The first fruits of the day

Daily Reading for March 20 • Thomas Ken, Bishop of Bath and Wells, 1711

As soon as ever you awake in the morning, strive as much as you can to keep all worldly thoughts out of your mind, till you have presented the first fruits of the day to God, which will be an excellent preparative, to make you spend the rest of it the better; and therefore be sure to sing the Morning and Evening Hymn in your chamber devoutly, remembering that the Psalmist, upon happy experience assures you that it is a good thing to tell of the loving kindness of the Lord early in the morning, and of his truth in the night season.

When you are ready, look on your soul as still until you have said your prayers.

If you are very young, that God’s commands may not seem grievous to you at your first setting out, I shall advise you to do no more than your infant devotion will bear; and that is, to take great care, to learn your Catechism without book, and to learn to understand it; for ’tis impossible you can ever perform your duty, unless you first know what it is; ’tis impossible you can ever go to Heaven, unless you learn the way thither: and that you may beg God’s dayly blessing, and his grace to assist you, learn these prayers by heart, and say them every day.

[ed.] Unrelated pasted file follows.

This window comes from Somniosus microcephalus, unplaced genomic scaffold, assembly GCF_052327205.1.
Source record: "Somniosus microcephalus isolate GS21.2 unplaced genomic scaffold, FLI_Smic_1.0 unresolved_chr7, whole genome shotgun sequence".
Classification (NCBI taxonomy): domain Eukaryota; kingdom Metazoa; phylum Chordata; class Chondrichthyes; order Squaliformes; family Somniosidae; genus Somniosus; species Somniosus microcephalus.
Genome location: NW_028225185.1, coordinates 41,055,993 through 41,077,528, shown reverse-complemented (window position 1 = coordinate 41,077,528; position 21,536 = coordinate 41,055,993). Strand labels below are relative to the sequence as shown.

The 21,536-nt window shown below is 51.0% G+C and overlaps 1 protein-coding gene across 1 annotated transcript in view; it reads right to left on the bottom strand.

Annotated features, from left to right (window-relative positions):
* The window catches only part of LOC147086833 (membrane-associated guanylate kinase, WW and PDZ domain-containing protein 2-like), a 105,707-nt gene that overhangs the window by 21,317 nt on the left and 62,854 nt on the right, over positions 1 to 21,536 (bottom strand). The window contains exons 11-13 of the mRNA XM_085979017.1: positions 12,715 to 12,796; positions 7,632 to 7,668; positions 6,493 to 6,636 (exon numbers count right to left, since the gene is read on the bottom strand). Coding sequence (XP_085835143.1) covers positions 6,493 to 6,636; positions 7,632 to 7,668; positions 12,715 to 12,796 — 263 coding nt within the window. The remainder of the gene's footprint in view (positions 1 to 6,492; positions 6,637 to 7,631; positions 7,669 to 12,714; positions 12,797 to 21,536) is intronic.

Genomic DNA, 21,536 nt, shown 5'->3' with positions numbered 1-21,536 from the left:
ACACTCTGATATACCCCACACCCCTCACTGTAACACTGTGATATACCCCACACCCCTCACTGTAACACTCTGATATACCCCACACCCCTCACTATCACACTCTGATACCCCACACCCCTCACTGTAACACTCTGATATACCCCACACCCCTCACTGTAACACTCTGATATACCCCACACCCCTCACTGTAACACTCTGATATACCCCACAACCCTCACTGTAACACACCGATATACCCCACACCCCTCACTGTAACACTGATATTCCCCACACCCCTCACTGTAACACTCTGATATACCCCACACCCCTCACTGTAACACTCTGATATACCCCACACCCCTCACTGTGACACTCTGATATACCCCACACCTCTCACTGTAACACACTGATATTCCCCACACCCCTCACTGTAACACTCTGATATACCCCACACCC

Glory be to Thee, O Lord God,

for all the blessings I dayly receive from Thee,

and for Thy particular preservation,

and refreshment of me this day [night] past.

O Lord, have mercy upon me,

and forgive whatsoever Thou hast seen amiss in me;

and for the time to come,

give me grace, to fly all youthful lusts,

and to remember Thee, my Creator, in the days of my youth. . . .

Lord, hear my prayers, and pardon my failings,

for the merits of my blessed Saviour,

in whose holy words I sum up all my wants.

Our Father which art in Heaven, &c.

From A Manual of Prayers for the Use of the Scholars of Winchester College by Thomas Ken, D.D. (London: Printed for John Martyn, 1675).

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